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About Olive oil
Olive oil is the pure oil obtained from the fruit of olive trees. No oil obtained using solvents, re-esterification processes, or mixed with other vegetable oils qualifies under this description.
There are many different kinds of olive varieties from which oil can be produced, and each brings a unique flavor and quality to the oil. While some olive oil is made by blending different olive varieties together, mono-varietals or monocultivar olive oils, are made using just one. It is the variety of olive, along with the maturity of the fruit, that contributes most to the flavor of the oil.
Olive oils described as ‘virgin’ are those that have been obtained from the original fruit without having been synthetically treated. Once the olives have been picked, pressed, and washed, no other process has taken place other than decantation, and centrifugation to extract the oil, and filtration.
The best quality of olive oil available is described as ‘extra virgin’.
Extra virgin is the highest quality and most flavorful olive oil classification. In chemical terms, it is described as having a free acidity, expressed as oleic acid, of not more than 0.8 grams per 100 grams and a peroxide value of less than 20 milliequivalent O2. It must be produced entirely by mechanical means without the use of any solvents, and under temperatures that will not degrade the oil (less than 86°F, 30°C). In fact, the term “virgin”, is what the word means. “Untouched”.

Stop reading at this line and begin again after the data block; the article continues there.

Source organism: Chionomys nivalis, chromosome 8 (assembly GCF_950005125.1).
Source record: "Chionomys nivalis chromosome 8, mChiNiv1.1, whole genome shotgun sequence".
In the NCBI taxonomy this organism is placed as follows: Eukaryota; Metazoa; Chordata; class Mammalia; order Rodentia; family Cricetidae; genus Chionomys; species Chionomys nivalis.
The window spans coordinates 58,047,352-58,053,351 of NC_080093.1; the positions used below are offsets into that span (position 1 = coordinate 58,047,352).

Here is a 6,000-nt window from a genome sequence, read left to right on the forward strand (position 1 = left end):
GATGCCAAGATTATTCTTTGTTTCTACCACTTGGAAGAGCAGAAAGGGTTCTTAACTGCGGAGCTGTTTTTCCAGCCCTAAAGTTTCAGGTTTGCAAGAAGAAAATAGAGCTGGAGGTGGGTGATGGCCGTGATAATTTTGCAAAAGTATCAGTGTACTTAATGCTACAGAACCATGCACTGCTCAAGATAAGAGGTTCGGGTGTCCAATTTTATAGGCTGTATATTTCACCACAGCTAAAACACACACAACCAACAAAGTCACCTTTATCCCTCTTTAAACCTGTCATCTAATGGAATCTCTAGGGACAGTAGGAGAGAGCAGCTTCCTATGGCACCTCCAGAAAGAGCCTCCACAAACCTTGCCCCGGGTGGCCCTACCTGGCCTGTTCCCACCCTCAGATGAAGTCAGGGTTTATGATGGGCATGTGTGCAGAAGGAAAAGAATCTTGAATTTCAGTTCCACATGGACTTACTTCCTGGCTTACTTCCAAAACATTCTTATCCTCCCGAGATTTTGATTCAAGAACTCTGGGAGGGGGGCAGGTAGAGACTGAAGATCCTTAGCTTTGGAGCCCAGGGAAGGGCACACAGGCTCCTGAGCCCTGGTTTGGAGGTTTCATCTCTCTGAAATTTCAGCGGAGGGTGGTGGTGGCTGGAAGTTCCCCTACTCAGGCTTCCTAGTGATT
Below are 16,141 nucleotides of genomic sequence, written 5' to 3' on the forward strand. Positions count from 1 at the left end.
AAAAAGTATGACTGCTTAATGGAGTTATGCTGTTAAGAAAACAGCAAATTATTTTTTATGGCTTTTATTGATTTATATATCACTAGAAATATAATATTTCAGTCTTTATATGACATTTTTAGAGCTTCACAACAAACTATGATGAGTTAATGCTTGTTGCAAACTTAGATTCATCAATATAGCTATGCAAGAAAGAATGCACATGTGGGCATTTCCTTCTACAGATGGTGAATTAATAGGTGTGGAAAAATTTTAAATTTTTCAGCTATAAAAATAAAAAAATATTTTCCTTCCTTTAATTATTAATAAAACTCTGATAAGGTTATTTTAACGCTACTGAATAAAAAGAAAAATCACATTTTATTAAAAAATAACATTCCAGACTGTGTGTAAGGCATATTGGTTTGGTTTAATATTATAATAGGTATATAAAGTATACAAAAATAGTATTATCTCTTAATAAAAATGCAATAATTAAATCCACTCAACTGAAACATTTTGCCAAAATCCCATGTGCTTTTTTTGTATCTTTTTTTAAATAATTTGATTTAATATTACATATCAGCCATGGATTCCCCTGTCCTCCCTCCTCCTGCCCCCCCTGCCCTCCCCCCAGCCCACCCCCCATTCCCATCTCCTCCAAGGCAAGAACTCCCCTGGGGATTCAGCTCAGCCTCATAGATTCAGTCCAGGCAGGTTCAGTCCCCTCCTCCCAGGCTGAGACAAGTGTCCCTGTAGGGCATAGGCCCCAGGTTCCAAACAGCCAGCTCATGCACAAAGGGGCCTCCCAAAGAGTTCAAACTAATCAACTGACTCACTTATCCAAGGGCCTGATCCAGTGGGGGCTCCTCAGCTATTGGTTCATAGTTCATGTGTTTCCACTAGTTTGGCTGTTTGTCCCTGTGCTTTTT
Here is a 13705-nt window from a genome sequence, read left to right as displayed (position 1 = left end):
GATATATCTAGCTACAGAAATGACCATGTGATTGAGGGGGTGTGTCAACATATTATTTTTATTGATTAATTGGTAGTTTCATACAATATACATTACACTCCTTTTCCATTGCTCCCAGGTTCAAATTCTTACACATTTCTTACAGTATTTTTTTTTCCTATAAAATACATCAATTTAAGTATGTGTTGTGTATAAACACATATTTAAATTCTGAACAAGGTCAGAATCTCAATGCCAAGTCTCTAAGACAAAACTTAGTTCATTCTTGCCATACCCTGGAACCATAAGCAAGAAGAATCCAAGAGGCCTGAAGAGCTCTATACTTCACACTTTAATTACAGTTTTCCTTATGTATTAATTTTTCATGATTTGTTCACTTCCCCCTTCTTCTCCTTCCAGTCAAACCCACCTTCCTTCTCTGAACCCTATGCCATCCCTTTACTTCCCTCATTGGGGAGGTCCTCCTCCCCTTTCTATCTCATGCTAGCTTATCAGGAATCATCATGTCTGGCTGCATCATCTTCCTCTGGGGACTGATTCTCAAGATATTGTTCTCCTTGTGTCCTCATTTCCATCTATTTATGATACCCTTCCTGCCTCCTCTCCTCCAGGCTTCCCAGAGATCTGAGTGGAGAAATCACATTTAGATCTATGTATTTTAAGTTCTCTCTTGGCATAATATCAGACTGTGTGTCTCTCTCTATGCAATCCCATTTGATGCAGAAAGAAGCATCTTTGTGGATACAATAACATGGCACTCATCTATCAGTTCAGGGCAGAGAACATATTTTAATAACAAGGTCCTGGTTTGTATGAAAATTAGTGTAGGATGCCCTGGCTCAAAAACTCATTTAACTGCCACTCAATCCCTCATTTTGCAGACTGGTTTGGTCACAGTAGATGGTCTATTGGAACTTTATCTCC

In order for an oil to qualify as “extra virgin” the oil must also pass both an official chemical test in a laboratory and a sensory evaluation by a trained tasting panel recognized by the International Olive Council. The olive oil must be found to be free from defects while exhibiting some fruitiness.
Since extra virgin olive oil is simply pressed fruit juice without additives, the factors influencing its quality and taste encompass the countless decisions, ethics and skills of the producer, and the terroirs itself.
Olive oil tasters describe the positive attributes are described in the following terms:
Fruity: Having pleasant spicy fruit flavors characteristic of fresh ripe or green olives. Ripe fruit yields oils that are milder, aromatic, buttery, and floral. Green fruit yields oils that are grassy, herbaceous, bitter, and pungent. Fruitiness also varies by the variety of olive.
Bitter: Creating a mostly pleasant acrid flavor sensation on the tongue.
Pungent: Creating a peppery sensation in the mouth and throat.
Anyone coming from the Mediterranean region would tell you about the health benefits, as well as the wonderful flavour, of a good dose of Extra Virgin Olive Oil on salads, pasta, fish and almost anything else.
Fortunately, it is available throughout the year to satisfy taste buds and promote good health.